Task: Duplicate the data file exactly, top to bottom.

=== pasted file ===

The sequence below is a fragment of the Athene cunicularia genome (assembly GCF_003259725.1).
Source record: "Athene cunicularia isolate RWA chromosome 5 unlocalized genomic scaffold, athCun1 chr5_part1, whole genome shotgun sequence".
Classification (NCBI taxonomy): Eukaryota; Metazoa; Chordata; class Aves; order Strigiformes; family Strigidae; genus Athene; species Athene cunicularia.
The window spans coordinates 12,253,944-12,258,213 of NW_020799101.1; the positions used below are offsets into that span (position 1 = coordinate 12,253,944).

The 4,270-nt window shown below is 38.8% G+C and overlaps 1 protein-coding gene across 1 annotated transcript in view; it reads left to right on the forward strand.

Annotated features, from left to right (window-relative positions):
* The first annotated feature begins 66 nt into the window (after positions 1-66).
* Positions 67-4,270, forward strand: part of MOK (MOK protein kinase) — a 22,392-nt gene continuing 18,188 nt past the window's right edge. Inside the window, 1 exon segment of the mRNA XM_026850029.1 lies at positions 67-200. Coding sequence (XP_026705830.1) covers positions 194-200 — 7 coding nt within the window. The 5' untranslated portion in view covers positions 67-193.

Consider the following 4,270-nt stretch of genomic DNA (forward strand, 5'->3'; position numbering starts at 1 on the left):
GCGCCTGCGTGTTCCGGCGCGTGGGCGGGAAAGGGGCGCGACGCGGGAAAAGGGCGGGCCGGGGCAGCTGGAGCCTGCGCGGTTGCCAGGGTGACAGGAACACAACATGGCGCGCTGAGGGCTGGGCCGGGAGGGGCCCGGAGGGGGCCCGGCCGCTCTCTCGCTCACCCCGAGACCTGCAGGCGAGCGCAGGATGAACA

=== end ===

The sequence below is a fragment of the Athene cunicularia genome (assembly GCF_003259725.1).
Source record: "Athene cunicularia isolate RWA chromosome 5 unlocalized genomic scaffold, athCun1 chr5_part1, whole genome shotgun sequence".
Classification (NCBI taxonomy): Eukaryota; Metazoa; Chordata; class Aves; order Strigiformes; family Strigidae; genus Athene; species Athene cunicularia.
The window spans coordinates 12,253,944-12,258,213 of NW_020799101.1; the positions used below are offsets into that span (position 1 = coordinate 12,253,944).

The 4,270-nt window shown below is 38.8% G+C and overlaps 1 protein-coding gene across 1 annotated transcript in view; it reads left to right on the forward strand.

Annotated features, from left to right (window-relative positions):
* The first annotated feature begins 66 nt into the window (after positions 1-66).
* Positions 67-4,270, forward strand: part of MOK (MOK protein kinase) — a 22,392-nt gene continuing 18,188 nt past the window's right edge. Inside the window, 1 exon segment of the mRNA XM_026850029.1 lies at positions 67-200. Coding sequence (XP_026705830.1) covers positions 194-200 — 7 coding nt within the window. The 5' untranslated portion in view covers positions 67-193.

Consider the following 4,270-nt stretch of genomic DNA (forward strand, 5'->3'; position numbering starts at 1 on the left):
GCGCCTGCGTGTTCCGGCGCGTGGGCGGGAAAGGGGCGCGACGCGGGAAAAGGGCGGGCCGGGGCAGCTGGAGCCTGCGCGGTTGCCAGGGTGACAGGAACACAACATGGCGCGCTGAGGGCTGGGCCGGGAGGGGCCCGGAGGGGGCCCGGCCGCTCTCTCGCTCACCCCGAGACCTGCAGGCGAGCGCAGGATGAACA